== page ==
1. The time it takes to develop ideas and produce work in the fields of literature and writing (in which most publications are single-authored) varies with the nature of the issue(s) being explored. LTWR suggests that candidates describe the nature of the research topic and its development over time.
2. Faculty producing research and creative activities in Literature and Writing Studies often have few opportunities to secure external funding to assist them in the completion of their projects. The lack of external funding can lengthen the time to publication for many projects LTWR Studies recommends that junior faculty apply for internal funding at CSUSM to assist them in reaching some of their research and creative activity goals. Candidates may also describe efforts, if any, at securing external grants or funding.
3. Given these conditions, and given the department’s commitment to the idea that quality is more important than quantity, “sustained high quality achievement” does not require a specified number of publications, either per semester, per year, or over the whole period of time in which the faculty member has probationary status.
4. More important than number of publications is the case that the faculty member makes for why the work they have published matters.
5. Quality of achievement in LTWR Studies and other fields in the humanities is not an objectively measurable one, and instead is determined by standards that vary based on the LTWR subfield and whose rigor is maintained by the peer review process. In the WPAF narrative, the faculty member should make a case for the significance of their work to the field(s) of which it is a part, detail when possible or documentable the research/creative activity venue’s impact factor or significance within the field, and explain the relationship the work has to the faculty member’s teaching or service profile and to the role they play in LTWR Studies.
Principles for Identifying and Describing Service
The LTWR Faculty believes that the following principles regarding service must be kept in mind by candidates and reviewers regarding the “sustained high quality achievement” in service required by the University RTP document for tenure and promotion and the “substantial and sustained growth” required for advancement to full professor:
1. Although LTWR Studies recognizes the value in a faculty member having performed service at all three university levels (i.e. department, college, university), faculty members may and will have different balances in the amount and type of work they do for each level.
2. When possible, the faculty member should report on the specific achievements of a given committee, or the faculty member’s work on the committee.
3. A faculty member’s contribution to any given committee is best measured by the report the faculty member makes, in the WPAF, about the achievements of a given committee and/or the faculty member’s work on the committee (as mentioned in IV.A.2.). The success or failure of any committee does not constitute a sufficient ground for measuring the importance of an individual faculty member’s contribution to that committee. Since committees are group endeavors, and involve business of importance to complex social and institutional systems, often with differing or competing goals, the success or failure of a given committee is rarely the result of the work of a single person. The value of a committee contribution is best determined by the faculty member’s description of the work done on the committee.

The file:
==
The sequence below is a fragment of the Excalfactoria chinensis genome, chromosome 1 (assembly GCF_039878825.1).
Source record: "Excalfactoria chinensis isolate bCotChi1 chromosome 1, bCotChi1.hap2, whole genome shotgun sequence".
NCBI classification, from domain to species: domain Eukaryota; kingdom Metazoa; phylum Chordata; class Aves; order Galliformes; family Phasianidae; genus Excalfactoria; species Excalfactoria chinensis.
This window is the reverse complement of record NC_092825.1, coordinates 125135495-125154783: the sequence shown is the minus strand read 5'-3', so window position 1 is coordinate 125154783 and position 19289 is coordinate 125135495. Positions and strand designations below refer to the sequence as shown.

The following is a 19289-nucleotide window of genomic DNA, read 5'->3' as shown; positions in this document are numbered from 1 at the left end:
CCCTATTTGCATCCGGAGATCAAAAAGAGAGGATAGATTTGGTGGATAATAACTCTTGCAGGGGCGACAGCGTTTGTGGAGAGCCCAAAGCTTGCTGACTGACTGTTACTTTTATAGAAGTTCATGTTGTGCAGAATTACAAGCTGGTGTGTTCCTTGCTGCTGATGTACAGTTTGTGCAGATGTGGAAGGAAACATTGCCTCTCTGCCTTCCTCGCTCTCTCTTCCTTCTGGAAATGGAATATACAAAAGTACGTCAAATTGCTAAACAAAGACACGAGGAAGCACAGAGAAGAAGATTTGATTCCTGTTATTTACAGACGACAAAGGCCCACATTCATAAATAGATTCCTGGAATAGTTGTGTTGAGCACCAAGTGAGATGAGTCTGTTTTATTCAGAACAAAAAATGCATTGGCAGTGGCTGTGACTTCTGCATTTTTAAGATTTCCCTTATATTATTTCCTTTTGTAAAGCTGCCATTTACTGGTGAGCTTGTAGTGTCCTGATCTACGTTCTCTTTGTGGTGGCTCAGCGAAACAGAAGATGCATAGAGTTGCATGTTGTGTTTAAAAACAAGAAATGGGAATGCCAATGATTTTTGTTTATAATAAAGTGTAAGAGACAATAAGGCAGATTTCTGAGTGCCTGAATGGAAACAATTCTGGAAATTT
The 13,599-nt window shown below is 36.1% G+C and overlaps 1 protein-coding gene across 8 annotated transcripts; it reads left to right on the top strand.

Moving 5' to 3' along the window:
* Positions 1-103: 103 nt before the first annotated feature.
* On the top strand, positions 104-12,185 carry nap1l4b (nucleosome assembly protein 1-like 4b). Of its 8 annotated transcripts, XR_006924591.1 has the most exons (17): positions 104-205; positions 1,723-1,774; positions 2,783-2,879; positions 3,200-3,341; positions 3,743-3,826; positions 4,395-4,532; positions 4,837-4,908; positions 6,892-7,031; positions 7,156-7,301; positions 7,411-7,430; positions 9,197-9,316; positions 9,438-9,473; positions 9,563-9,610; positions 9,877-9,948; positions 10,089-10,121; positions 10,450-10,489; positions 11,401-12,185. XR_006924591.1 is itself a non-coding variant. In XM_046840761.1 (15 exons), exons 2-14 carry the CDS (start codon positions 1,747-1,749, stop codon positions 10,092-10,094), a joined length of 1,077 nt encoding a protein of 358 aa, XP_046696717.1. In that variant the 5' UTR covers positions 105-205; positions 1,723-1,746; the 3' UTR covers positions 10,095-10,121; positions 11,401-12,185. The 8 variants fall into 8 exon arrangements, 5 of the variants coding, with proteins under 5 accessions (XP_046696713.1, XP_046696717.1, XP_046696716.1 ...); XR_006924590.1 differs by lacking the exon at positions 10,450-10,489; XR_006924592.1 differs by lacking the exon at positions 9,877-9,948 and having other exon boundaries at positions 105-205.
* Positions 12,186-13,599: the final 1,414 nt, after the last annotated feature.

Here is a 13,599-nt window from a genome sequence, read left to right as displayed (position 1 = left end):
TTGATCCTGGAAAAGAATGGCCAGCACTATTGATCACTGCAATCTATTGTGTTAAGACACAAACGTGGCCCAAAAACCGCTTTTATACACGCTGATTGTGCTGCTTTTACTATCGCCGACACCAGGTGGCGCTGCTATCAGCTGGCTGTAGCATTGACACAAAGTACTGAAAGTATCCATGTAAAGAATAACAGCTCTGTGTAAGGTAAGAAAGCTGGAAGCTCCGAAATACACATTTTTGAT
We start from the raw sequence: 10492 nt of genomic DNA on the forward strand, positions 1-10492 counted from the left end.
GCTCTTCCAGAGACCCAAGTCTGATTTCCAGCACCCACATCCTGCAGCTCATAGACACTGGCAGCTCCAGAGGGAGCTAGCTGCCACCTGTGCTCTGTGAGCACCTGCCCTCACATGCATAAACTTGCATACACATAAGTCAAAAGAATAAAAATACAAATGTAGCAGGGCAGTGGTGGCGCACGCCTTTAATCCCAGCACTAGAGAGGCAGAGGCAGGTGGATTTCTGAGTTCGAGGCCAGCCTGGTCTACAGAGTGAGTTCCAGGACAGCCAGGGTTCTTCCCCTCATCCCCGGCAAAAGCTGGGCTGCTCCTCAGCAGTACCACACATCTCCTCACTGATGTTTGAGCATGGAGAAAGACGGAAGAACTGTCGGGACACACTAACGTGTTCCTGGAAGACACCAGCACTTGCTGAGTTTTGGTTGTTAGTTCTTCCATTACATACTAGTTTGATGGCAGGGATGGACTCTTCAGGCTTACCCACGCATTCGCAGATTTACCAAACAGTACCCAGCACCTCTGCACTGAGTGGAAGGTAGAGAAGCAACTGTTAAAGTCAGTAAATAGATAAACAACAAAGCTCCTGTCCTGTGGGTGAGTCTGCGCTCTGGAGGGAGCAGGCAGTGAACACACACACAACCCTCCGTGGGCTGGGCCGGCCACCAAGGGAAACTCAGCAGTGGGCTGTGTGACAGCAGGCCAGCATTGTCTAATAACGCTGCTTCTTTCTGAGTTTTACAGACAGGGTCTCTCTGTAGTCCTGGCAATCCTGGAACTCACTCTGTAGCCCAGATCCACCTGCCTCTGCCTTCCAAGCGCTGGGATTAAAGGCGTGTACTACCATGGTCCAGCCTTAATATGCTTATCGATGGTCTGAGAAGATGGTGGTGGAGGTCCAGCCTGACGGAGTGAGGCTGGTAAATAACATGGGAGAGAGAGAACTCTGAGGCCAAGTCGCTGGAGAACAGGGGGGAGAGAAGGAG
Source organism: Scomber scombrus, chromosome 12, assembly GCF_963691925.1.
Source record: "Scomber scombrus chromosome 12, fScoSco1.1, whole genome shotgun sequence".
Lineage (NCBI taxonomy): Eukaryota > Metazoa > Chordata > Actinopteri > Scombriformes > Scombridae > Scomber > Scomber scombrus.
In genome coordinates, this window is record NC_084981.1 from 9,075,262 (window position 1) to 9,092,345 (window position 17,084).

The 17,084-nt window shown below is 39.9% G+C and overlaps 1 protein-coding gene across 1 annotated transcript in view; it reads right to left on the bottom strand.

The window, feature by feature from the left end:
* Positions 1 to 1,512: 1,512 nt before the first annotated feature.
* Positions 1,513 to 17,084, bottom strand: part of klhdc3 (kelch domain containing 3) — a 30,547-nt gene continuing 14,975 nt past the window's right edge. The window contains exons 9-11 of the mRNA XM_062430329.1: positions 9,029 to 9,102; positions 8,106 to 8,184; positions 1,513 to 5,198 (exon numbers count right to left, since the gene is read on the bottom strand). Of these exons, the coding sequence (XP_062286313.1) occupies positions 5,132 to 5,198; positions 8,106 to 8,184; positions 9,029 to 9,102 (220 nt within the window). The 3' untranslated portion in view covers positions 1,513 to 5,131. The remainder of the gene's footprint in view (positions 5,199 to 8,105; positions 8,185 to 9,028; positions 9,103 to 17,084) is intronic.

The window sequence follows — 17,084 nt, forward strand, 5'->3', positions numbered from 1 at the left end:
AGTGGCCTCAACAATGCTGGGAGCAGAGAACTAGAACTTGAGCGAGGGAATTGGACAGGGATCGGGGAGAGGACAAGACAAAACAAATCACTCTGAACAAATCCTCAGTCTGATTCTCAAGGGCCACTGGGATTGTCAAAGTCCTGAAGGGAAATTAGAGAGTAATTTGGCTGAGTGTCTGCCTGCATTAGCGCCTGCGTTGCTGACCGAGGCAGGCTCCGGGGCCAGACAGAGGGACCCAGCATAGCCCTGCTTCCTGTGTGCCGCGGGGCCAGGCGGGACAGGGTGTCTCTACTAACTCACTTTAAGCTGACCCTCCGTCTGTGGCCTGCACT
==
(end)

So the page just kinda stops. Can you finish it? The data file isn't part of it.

4. Candidates and reviewers should also recognize that the structure of the LTWR department requires extensive work from department-level subcommittees.
5. LTWR recommends that in the WPAF narrative, committee members should document what they have achieved in specific department committees, individually or collectively, to ensure that reviewers outside of the department see the value in this service work.
6. This documenting will also show that department-level service for some subcommittees can be comparatively labor intensive in LTWR Studies.
7. LTWR considers service to the community and to the profession as potentially important additions to the service work of any faculty member. Faculty who wish such service to be considered relevant to their files should describe this service work in their WPAFs.
V. APPROPRIATE FLEXIBILITY
The LTWR Studies department is committed to the idea that there is no one-size-fits-all standard for tenure and/or promotion. We would like to articulate formal support for flexibility in interpreting the college RTP document.
A. Achievement in Teaching, Research and Service
“Sustained High Quality Achievement” in teaching, research, and service for tenure and promotion to Associate Professor is important, as is “substantial and sustained growth” for promotion to Full Professor, but LTWR Studies does not expect to see similar achievements in each of the three criteria for each faculty member. Individual faculty members may put somewhat greater emphasis on one of these areas over another so long as the details of their commitment to all three are documented in the file.
B. Variability of Achievement within the Department
Variability of Achievement relative to the three defined criteria is not only expected, but more valuable to the department and its variety of needs than a single standard for all faculty members. More important than fitting a single standard is the case that the WPAF makes for the value of the faculty member’s contribution to CSUSM.